Using publicly available information, the report reviewed all 51 areas protected through the Fisheries Act and assessed how these areas met criteria set out by Fisheries and Oceans Canada (DFO) and the International Union for Conservation of Nature, as well as guidance recently adopted at the Convention on Biological Diversity (CBD), to which Canada is a signatory. Meeting CBD criteria determines if sites can count as “protected” at an international level. Canada has committed to revisiting its marine refuges following the adoption of international guidance.

The majority of current fisheries closures prohibit all bottom fishing activities and have been put in place to protect fragile sponge and coral communities. Some were designed to protect a single species or prohibit only a single type of fishing gear.

“When assessed according to new international guidelines, only 40 per cent of the total area closed under the Fisheries Act met this guidance,” says Travis Aten, lead author of the report. “The remaining 60 per cent need a variety of improvements to meet globally accepted standards, and we provide specific recommendations for these improvements.”

“The bulk of Canada’s protected ocean areas, known as marine refuges, are at risk from oil and gas exploration and development,” says Sigrid Kuehnemund, vice president of oceans conservation at WWF-Canada. “These activities cannot be prohibited by the Fisheries Act, and as a result, supposedly protected sensitive habitats remain vulnerable to oil and gas impacts such as disturbance of the seabed, exposure to drill muds and of potential oil spills. We need minimum standards for all protected ocean areas. Biodiversity depends on it.”

The fishing industry has worked with government and conservation organizations to set aside areas for protection. SeaBlue Canada recommends that in order to maintain the trust of the fishing industry and Canadians, it is imperative these areas be protected from other industrial activities that threaten fish and fish habitat, including oil and gas.

Major recommendations of the report include:

  • Update national guidance to align with international standards, particularly as Canada can set an example for other countries by improving marine refuges to more fully align with international standards.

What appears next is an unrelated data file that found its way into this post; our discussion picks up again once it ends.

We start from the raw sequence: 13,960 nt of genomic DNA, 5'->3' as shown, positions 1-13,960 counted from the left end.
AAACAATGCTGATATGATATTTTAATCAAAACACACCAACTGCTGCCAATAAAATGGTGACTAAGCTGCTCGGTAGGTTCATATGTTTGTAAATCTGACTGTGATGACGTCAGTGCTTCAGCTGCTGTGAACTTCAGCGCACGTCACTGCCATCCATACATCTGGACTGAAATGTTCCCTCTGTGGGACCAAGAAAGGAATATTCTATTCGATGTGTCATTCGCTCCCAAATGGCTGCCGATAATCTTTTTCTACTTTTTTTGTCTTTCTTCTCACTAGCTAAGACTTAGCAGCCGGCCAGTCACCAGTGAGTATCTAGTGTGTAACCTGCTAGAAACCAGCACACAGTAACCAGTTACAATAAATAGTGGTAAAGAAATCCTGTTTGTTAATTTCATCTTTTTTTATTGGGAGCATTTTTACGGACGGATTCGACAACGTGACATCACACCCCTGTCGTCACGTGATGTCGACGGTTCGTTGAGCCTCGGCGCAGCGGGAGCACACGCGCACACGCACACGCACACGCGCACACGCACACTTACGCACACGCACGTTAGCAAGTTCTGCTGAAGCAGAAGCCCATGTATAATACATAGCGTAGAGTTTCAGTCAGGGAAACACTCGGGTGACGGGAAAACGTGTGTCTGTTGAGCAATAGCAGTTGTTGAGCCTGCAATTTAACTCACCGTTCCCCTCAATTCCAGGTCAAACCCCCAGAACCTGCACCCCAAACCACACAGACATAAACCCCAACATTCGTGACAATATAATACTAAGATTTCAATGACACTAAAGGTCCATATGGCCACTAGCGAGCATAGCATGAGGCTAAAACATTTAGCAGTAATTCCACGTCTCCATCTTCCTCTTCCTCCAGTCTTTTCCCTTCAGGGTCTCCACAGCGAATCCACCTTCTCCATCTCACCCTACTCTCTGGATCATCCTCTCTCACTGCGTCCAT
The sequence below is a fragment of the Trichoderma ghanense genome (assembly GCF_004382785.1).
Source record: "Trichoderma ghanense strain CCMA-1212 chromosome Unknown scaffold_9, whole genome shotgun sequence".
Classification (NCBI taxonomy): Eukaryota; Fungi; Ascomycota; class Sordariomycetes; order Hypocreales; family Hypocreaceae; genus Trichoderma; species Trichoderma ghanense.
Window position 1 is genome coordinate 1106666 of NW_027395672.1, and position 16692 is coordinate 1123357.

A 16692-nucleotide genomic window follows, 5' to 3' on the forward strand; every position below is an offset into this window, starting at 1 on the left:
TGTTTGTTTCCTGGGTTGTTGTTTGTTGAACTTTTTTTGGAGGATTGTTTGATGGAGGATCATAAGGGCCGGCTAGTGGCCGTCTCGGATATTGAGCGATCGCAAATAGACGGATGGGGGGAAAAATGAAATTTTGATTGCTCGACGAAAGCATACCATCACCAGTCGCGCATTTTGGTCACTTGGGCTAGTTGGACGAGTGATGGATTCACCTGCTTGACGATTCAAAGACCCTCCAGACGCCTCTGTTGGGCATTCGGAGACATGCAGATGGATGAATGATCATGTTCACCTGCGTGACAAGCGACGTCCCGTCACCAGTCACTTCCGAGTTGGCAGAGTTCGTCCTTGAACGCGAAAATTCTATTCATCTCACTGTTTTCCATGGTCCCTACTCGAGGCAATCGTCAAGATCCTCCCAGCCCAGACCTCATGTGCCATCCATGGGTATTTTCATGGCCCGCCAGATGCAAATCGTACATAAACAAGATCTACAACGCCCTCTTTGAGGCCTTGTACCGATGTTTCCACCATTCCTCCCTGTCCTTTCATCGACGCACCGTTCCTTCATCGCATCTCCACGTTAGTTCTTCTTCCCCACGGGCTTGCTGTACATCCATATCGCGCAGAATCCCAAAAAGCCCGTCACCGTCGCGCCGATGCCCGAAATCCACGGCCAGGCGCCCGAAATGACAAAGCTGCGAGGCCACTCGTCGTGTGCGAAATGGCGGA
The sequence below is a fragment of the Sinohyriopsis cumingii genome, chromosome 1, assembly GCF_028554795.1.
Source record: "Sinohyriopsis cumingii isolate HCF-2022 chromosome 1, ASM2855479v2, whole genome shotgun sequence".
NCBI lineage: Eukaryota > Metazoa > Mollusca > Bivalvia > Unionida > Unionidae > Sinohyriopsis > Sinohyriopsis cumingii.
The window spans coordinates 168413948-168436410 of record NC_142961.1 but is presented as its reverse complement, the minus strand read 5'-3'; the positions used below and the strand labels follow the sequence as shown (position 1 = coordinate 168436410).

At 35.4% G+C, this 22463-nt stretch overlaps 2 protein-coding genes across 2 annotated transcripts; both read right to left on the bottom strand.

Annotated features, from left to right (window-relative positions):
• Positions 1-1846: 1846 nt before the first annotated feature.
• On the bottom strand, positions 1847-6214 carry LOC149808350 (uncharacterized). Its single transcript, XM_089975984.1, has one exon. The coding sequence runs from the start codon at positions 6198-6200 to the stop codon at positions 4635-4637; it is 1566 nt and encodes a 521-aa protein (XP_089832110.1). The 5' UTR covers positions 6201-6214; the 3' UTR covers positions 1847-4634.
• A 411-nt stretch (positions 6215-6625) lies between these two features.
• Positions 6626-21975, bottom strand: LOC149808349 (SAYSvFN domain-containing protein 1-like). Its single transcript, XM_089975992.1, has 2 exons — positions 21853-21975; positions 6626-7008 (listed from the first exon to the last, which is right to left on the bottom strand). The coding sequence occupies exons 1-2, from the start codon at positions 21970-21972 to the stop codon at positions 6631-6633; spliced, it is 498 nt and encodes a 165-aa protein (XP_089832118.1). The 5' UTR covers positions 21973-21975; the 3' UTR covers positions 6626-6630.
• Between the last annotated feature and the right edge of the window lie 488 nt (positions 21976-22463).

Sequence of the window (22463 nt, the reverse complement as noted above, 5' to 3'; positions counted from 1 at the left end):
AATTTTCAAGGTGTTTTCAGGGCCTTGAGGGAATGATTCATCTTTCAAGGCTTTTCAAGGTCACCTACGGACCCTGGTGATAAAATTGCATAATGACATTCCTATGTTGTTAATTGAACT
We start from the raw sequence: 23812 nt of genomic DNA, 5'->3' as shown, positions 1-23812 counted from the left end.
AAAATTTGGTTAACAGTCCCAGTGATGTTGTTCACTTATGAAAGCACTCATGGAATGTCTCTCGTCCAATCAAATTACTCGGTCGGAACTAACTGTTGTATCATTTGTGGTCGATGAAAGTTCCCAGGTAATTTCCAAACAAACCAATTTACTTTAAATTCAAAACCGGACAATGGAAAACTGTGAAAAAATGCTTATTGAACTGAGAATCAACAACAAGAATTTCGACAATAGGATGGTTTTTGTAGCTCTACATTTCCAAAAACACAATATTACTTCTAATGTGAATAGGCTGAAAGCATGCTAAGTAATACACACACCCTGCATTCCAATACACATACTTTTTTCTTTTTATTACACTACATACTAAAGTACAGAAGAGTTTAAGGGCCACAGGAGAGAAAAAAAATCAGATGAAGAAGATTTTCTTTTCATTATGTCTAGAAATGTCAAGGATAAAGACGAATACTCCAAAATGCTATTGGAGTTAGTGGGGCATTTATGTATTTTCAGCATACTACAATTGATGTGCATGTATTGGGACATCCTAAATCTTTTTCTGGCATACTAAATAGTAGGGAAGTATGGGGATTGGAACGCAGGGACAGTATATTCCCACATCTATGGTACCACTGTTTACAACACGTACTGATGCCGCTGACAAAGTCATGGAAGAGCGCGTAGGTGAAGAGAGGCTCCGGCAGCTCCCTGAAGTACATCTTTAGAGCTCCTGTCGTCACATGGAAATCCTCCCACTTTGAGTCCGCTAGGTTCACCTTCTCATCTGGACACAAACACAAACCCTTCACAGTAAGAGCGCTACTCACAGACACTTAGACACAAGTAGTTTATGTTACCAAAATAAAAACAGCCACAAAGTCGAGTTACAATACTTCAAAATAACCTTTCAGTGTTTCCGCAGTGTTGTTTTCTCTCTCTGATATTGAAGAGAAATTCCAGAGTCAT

• Pass the amended Fisheries Act, currently in second reading at the Senate of Canada, to ensure these areas become permanently protected through ecologically special areas provisions.
  • Clearly identify monitoring and management for each marine refuge to ensure biodiversity is being effectively conserved.
  • Smaller areas that only protect a single species should be removed from consideration as marine refuges when they do not contribute to the overall protection of biodiversity, despite being important fisheries management measures.
  • Review the Atlantic Offshore Accord Agreements so that oil and gas exploration and development is restricted from areas closed to protect fish and fish habitat.

A report summary is also available.

About SeaBlue Canada

SeaBlue Canada is a coalition of six national conservation organizations including Canadian Parks and Wilderness Society, David Suzuki Foundation, Ecology Action Centre, Oceans North, West Coast Environmental Law, and World Wildlife Fund Canada. Together, they are working to ensure that Canada’s marine and coastal protected areas are well protected and set an example for ocean conservation globally.

 

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For more information contact:

Susanna Fuller, Senior Project Manager, Oceans North

susannafuller@oceansnorth.ca

902-483-5033

 

Antonella Lombardi, communications specialist, WWF-Canada

alombardi@wwfcanada.org 647-668-4613

 

Photos: Nick Hawkins

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…and Canadians–from Clayoquot Sound to Cape Spear– who are on a mission to protect places where marine life can thrive.